What is abundantly clear is that minerality doesn’t exist in the literal sense. The above-mentioned characteristics don’t arise directly from geological minerals in wine, as nice and neat as that would be. Alex Maltman, Professor of the Institute of Geography and Earth Sciences at the University of Wales, is a well-known debunker of the minerality myth, and has written convincingly on the impossibility of actually tasting minerals in wine. “Whatever minerality is, it cannot literally be the taste of minerals derived from the vineyard geology”, he concludes. Minerals themselves have no taste. According to Maltman, the levels of even the most abundant elements in wine like calcium, potassium, sodium and magnesium are present at sub-threshold levels: “Potassium rarely exceeds a few hundred parts per million (ppm) with a few tens of ppm for calcium and magnesium… these are tasteless anyway and their concentration in wine are below sensory thresholds measured in water. In fact, the total inorganic content of wines typically ranges between only 0.15 and 0.4%”, he continues. Categorically, says Maltman, there is no direct link between rocks and wine flavour.

Professor Alex Maltman

Professor Alex Maltman excitedly debunking minerality at the i4c conference in Niagara this past July 2015. Photo credit: Steven Elphick (L) @TheWineSisters (R)

As he and others quite rightly point out, the aromas and flavours associated with minerality – seashells or gunflint or wet stones or whatever – are due to organic compounds, not the minerals these things are made of. But unlike, say, descriptions such as “vanilla” or “butter” or “green pepper” for which scientists have identified the main source compounds that cause these sensations in wine (vanillin, diacetyl and methoxypyrazines, respectively), the compounds responsible for “minerally” flavours aren’t as clear. Plenty of suspects have been put forth, such as volatile sulphur compounds derived from reductive winemaking (flinty, matchstick), or the esters formed by the interaction of alcohol and organic acids, or volatile thiols, the precursors for which are naturally present in certain grapes (such as Benzenemethanethiol (BMT) in sauvignon blanc, which apparently smells like gunflint). Of course none of these derive directly from soil. And logically, until everyone agrees on what minerality is, a single cause for it can’t be found.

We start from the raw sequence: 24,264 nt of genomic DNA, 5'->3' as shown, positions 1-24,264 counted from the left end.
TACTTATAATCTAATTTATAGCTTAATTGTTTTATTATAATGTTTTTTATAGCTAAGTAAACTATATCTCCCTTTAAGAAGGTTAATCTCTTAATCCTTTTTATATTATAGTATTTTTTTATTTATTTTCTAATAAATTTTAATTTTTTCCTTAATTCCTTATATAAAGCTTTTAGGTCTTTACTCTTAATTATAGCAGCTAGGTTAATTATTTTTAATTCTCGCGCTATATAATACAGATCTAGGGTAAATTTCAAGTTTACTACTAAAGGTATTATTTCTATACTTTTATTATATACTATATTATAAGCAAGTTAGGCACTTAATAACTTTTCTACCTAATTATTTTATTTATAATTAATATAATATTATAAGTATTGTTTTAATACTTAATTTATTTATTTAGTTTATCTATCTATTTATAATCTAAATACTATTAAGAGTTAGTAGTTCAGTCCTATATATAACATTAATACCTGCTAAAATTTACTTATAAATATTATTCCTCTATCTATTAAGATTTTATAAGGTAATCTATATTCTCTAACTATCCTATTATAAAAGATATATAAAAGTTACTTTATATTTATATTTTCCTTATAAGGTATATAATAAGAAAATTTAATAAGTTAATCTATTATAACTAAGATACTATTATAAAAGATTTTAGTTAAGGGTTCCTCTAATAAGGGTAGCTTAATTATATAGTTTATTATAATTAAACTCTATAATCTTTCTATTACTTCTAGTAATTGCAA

So really, it’s time to redefine minerality. It doesn’t arise from a collection of measurable inorganic chemicals, sucked from rocks through vine roots and finishing up in a glass of wine to give it a special taste.

Metaphorical Minerality

But scientists have missed the point, missing the forest for all the trees. Minerality needn’t be taken so literally. All wine description is based on metaphor and analogy – there’s no other way to describe a sensory experience. And science is incapable of expressing such things in a helpful way. When a wine is described as floral or peachy, no one thinks for a moment that flowers or peaches were used in its production. Similarly, “minerality” and all its variations are helpful to describe and convey differences, and even suggest the quality associated with a distinctive personality, without implying that geological minerals somehow ended up in the wine.